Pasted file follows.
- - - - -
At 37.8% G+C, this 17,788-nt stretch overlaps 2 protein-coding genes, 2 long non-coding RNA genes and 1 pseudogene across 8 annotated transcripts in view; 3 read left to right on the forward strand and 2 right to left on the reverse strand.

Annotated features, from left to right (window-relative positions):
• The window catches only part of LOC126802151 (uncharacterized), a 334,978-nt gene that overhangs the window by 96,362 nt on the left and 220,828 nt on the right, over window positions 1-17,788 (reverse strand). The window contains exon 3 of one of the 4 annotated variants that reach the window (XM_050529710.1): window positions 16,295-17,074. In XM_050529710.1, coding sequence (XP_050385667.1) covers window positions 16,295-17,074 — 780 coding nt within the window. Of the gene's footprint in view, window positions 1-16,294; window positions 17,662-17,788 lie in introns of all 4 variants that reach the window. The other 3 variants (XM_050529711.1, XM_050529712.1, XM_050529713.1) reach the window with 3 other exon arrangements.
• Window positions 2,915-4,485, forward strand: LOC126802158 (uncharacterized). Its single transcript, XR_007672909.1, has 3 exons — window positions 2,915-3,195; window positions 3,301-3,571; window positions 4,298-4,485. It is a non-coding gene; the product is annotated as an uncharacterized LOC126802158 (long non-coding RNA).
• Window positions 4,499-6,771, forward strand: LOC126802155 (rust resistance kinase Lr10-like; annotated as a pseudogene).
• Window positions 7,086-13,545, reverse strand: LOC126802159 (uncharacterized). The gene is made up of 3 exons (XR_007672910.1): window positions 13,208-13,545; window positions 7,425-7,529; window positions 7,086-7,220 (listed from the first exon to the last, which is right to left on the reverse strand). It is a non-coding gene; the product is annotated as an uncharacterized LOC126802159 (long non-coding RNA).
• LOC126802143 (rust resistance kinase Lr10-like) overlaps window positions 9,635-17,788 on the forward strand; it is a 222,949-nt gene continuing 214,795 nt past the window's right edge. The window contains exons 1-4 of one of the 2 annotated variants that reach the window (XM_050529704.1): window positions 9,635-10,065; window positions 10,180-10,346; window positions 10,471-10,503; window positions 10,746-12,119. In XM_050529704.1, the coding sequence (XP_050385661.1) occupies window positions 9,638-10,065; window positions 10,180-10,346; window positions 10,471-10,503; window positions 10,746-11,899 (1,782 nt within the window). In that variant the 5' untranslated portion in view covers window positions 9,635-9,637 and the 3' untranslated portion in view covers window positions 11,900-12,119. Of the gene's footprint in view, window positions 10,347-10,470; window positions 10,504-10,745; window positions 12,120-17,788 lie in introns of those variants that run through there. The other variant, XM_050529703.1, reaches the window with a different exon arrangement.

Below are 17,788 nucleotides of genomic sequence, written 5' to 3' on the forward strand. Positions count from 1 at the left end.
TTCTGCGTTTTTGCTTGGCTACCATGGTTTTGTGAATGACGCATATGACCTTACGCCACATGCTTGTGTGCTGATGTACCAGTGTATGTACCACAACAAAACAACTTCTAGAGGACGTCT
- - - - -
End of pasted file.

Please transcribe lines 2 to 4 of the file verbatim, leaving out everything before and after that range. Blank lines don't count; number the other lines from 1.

Annotated features, from left to right (window-relative positions):
• The window catches only part of LOC126802151 (uncharacterized), a 334,978-nt gene that overhangs the window by 96,362 nt on the left and 220,828 nt on the right, over window positions 1-17,788 (reverse strand). The window contains exon 3 of one of the 4 annotated variants that reach the window (XM_050529710.1): window positions 16,295-17,074. In XM_050529710.1, coding sequence (XP_050385667.1) covers window positions 16,295-17,074 — 780 coding nt within the window. Of the gene's footprint in view, window positions 1-16,294; window positions 17,662-17,788 lie in introns of all 4 variants that reach the window. The other 3 variants (XM_050529711.1, XM_050529712.1, XM_050529713.1) reach the window with 3 other exon arrangements.
• Window positions 2,915-4,485, forward strand: LOC126802158 (uncharacterized). Its single transcript, XR_007672909.1, has 3 exons — window positions 2,915-3,195; window positions 3,301-3,571; window positions 4,298-4,485. It is a non-coding gene; the product is annotated as an uncharacterized LOC126802158 (long non-coding RNA).